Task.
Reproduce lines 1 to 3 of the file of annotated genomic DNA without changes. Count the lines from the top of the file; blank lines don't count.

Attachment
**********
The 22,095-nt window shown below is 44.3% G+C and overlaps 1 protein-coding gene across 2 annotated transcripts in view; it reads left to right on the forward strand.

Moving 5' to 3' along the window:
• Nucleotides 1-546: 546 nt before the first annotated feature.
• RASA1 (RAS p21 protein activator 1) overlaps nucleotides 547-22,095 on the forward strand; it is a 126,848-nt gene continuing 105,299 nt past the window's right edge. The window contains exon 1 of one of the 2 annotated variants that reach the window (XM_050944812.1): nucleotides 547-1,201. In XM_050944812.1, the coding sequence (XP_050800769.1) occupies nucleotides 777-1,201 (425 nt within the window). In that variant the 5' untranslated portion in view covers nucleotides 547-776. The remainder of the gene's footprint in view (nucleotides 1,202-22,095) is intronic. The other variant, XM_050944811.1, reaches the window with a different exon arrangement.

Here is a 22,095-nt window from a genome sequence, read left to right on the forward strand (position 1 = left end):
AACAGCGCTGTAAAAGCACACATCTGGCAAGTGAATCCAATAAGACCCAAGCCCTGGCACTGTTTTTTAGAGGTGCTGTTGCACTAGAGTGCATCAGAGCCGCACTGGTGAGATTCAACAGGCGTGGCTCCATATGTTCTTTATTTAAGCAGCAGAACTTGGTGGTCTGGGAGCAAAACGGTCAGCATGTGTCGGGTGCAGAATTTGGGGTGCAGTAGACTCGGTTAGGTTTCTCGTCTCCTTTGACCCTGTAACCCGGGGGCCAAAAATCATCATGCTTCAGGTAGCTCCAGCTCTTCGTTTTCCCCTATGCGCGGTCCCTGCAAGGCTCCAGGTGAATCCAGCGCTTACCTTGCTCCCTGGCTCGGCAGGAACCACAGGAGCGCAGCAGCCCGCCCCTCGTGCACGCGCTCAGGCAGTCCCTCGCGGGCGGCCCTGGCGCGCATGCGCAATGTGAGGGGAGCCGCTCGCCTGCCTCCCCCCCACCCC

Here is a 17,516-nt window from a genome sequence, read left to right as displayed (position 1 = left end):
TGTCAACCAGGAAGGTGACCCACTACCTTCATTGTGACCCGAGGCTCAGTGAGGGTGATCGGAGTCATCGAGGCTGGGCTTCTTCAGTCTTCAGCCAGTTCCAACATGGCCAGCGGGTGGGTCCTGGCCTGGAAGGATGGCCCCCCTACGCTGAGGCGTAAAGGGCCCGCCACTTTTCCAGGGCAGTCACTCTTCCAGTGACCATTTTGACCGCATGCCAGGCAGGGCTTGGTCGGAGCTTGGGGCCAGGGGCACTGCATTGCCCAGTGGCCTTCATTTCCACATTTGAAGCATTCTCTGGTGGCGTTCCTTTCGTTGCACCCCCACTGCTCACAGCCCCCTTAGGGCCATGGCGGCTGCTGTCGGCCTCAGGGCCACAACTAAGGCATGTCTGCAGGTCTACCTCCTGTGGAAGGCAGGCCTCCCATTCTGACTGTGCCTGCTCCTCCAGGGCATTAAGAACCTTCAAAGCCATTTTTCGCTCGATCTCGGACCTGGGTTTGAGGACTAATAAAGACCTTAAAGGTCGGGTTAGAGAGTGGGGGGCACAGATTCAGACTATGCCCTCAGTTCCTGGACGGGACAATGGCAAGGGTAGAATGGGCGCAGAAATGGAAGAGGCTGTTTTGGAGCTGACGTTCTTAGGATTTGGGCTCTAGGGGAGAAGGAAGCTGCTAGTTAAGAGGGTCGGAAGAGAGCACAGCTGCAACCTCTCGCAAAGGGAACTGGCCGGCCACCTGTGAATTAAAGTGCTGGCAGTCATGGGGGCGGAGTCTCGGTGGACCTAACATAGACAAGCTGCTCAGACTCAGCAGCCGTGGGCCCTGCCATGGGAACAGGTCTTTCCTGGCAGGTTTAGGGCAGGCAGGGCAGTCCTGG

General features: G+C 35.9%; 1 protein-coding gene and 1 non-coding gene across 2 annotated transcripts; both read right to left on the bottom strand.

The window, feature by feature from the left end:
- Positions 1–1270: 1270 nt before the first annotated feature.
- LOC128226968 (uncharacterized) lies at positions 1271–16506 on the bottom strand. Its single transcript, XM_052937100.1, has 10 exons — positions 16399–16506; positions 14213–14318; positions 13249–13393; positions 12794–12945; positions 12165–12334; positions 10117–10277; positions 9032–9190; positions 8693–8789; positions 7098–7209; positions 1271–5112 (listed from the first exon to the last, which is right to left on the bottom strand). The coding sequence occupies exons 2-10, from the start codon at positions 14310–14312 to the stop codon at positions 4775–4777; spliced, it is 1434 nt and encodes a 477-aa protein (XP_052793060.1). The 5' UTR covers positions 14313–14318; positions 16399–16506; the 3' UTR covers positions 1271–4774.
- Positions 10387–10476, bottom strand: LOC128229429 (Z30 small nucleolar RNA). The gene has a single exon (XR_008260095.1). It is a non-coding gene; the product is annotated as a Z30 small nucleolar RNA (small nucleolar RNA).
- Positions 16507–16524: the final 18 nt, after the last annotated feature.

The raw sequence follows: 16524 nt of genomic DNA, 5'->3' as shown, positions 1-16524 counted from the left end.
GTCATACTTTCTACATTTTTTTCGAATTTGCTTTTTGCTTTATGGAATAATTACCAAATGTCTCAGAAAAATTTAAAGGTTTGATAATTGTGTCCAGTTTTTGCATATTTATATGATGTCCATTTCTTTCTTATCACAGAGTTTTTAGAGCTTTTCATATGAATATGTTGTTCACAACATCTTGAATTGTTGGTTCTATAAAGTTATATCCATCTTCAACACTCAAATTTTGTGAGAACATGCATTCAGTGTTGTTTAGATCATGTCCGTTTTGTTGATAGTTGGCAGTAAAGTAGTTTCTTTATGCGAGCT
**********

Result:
The 22,095-nt window shown below is 44.3% G+C and overlaps 1 protein-coding gene across 2 annotated transcripts in view; it reads left to right on the forward strand.

Moving 5' to 3' along the window:
• Nucleotides 1-546: 546 nt before the first annotated feature.